Changes Coming

While every football player faces a great deal of change when he makes the jump from high school to college, some have the even greater stress of making position changes when they report to camps.

Such is the case for several players each year that excelled at one position in high school, only to be placed at another when they make their first appearance on collegiate fields of play. Position moves like this are often the result of "projections", which has become a buzzword among scouts on both the college and pro levels. Statements such as "Smith is a safety in high school, but projects to be a linebacker in college", are becoming more common all the time as coaches and recruiters strive to find players who fit into the molds of their positioning schemes.

While position changes on the same side of the ball are common, moves from one side to the other are less prevalent. Still, the number of such moves is growing, and West Virginia is a leading practitioner of the movement.

One of the recruiting maxims of the Mountianeer staff is that they want players who "project" to more than one position if at all possible. That strategy gives the coaching staff more flexibility in building the team, and also allows the player a better chance to get on the field if his first position doesn't pan out.

One player who fits all of these criteria is incoming freshman Mortty Ivy of Gateway High School in Monroeville, Pa. The thickly built Ivy was a star quarterback at Gateway, but began playing safety as a junior, where he quickly grabbed the attention of WVU's coaching staff. He expects to start out at that position, and could even move to linebacker if he adds a few more pounds.

"I know my future is on the defensive side of the ball," Ivy told last year after committing to the Mountaineers. "I love to hit, and I love to make plays on defense to get the ball back for my team."

Ivy did just that in last month's Big 33 game, when he recovered a kickoff and instinctively headed downfield.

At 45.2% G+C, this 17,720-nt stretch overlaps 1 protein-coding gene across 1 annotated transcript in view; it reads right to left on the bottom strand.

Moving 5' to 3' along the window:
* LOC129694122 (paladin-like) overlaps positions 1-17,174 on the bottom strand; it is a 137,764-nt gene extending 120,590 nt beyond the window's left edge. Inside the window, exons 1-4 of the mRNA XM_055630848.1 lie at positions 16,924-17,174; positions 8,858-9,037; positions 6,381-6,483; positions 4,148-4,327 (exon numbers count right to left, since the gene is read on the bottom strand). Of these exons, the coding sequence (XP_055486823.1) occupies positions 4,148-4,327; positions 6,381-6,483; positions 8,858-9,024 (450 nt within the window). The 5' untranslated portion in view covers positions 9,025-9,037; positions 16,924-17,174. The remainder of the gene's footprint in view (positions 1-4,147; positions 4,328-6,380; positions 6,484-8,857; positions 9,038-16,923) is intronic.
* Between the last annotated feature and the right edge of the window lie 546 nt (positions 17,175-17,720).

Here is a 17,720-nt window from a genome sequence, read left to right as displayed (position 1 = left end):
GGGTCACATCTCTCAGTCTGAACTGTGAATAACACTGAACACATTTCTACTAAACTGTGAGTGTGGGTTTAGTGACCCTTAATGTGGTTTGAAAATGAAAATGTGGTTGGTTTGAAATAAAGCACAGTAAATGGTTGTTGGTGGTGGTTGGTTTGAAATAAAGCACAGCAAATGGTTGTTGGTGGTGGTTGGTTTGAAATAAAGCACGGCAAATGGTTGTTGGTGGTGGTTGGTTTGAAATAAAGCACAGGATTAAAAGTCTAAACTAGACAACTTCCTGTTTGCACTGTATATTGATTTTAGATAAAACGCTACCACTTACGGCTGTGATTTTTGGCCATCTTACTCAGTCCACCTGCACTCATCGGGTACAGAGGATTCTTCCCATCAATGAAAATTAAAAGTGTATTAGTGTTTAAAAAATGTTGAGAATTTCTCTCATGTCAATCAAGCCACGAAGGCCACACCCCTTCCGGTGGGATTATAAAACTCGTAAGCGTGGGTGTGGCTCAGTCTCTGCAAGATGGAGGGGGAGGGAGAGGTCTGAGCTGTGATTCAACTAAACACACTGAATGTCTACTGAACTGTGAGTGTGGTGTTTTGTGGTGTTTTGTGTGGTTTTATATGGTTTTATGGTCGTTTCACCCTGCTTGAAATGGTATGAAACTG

"Our coach called a spoke kick to the right, and it bounced off a lineman's leg," Ivy recounted. "I just took and tried to run with it."

Of course, the transition from offense to defense isn't without its drawbacks for Ivy personally. The biggest is the lack of having the ball in your hands, something Ivy ruefully admits he will miss.

"It was nice to get my hands on the ball again," Ivy said with a smile as he recounted the recovery and run. "But, I'll learn the new positions, and I just have to produce. I want to play on special teams too. Running down on kicks is great. Whatever I can do to help, I will."

Another steep hill to climb in changing positions is learning to do things naturally at the new position. For example, at quarterback, Ivy would have already been comfortable with skills such as his stance, footwork and ballhandling. As a safety with just two years' experience (and none at outside linebacker) Ivy will be in a major learning mode early in his career as he works to master fundamentals of the position.

There's no doubt that the impressive Pennsylvanian has the skills to make the transition. Give him ten more pounds, and linebacker is a distinct possibility. However, having to think about all the little things at a new spot can radically affect the quality of an athlete's play. Actions that should be natural are often mechanical at first, which can cause frustration and a drop-off in performance levels. However, given time, many players thrive at their new spots, thus justifying those "projections" made years earlier.

Ivy says he hasn't thought much about the transition, however. He maintained that he just wants to play and help the team, no matter the number on his jersey or spot in the lineup.

"I just have have to go to the next level and do my best there," the modest Ivy said after wrapping up his high school career.

No matter where Ivy winds up, his best may end up being pretty good.

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